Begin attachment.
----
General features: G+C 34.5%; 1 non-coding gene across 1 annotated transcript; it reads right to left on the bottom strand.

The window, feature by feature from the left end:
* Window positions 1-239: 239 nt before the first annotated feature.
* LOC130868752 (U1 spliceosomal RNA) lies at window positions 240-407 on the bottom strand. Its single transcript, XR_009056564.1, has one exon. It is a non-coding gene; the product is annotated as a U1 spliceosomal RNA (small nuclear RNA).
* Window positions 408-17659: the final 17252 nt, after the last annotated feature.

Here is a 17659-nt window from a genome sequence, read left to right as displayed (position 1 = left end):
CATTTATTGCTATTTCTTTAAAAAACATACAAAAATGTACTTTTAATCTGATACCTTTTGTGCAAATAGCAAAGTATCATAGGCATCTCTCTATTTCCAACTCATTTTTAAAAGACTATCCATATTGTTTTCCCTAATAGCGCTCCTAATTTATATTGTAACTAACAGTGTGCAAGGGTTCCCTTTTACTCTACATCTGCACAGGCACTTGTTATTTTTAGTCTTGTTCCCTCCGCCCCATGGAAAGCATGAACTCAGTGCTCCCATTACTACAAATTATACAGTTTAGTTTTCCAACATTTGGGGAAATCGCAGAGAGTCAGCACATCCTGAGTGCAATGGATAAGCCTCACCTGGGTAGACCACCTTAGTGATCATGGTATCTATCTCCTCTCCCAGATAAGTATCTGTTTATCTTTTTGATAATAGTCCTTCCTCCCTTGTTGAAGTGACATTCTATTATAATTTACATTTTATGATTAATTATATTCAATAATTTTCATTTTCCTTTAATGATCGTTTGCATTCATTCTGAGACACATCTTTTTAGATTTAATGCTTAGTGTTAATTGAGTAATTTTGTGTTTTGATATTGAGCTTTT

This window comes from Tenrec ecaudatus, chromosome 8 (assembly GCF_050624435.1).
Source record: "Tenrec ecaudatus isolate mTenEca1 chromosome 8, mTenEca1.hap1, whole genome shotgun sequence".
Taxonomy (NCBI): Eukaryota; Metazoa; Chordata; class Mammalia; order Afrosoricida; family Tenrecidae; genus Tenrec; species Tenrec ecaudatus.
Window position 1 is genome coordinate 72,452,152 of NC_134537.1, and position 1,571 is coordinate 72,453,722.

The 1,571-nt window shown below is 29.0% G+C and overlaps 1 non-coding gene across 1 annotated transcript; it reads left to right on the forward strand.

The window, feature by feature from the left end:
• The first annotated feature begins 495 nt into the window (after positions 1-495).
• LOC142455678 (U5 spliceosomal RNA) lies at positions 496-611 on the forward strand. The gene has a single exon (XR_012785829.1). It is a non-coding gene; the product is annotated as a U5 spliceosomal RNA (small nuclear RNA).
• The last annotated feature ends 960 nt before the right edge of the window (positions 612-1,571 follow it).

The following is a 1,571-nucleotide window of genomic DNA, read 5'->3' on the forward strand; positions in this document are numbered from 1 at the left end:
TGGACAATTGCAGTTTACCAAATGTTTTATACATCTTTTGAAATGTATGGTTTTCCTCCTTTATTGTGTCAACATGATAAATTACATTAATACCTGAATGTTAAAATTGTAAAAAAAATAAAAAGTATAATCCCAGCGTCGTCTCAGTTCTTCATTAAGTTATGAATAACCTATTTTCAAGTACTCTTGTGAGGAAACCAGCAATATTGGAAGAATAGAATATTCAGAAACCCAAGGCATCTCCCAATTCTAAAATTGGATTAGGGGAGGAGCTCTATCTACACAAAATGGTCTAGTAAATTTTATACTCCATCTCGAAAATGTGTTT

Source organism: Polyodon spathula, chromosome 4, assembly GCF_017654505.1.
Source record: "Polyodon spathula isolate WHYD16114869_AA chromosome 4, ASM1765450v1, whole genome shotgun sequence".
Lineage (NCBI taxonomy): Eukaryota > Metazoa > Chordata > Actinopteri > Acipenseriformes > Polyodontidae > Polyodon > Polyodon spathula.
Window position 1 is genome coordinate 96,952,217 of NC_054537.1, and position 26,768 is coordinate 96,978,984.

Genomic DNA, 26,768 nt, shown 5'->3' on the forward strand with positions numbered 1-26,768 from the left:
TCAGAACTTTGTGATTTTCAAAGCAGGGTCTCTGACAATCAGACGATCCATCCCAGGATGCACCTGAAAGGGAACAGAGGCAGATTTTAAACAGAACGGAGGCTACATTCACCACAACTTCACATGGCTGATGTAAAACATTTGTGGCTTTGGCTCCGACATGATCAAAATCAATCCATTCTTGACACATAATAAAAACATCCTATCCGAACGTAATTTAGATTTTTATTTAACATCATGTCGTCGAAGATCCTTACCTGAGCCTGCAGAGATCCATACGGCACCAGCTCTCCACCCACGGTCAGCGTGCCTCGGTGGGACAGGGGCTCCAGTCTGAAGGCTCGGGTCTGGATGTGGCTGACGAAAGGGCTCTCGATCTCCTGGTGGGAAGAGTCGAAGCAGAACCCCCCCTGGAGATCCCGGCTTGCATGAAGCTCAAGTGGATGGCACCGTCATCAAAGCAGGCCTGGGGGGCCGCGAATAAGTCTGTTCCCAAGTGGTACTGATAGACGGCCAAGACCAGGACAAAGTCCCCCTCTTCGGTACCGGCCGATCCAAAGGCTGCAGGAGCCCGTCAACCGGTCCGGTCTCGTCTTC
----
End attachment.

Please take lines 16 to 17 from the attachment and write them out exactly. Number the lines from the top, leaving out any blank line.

• The last annotated feature ends 960 nt before the right edge of the window (positions 612-1,571 follow it).

The following is a 1,571-nucleotide window of genomic DNA, read 5'->3' on the forward strand; positions in this document are numbered from 1 at the left end: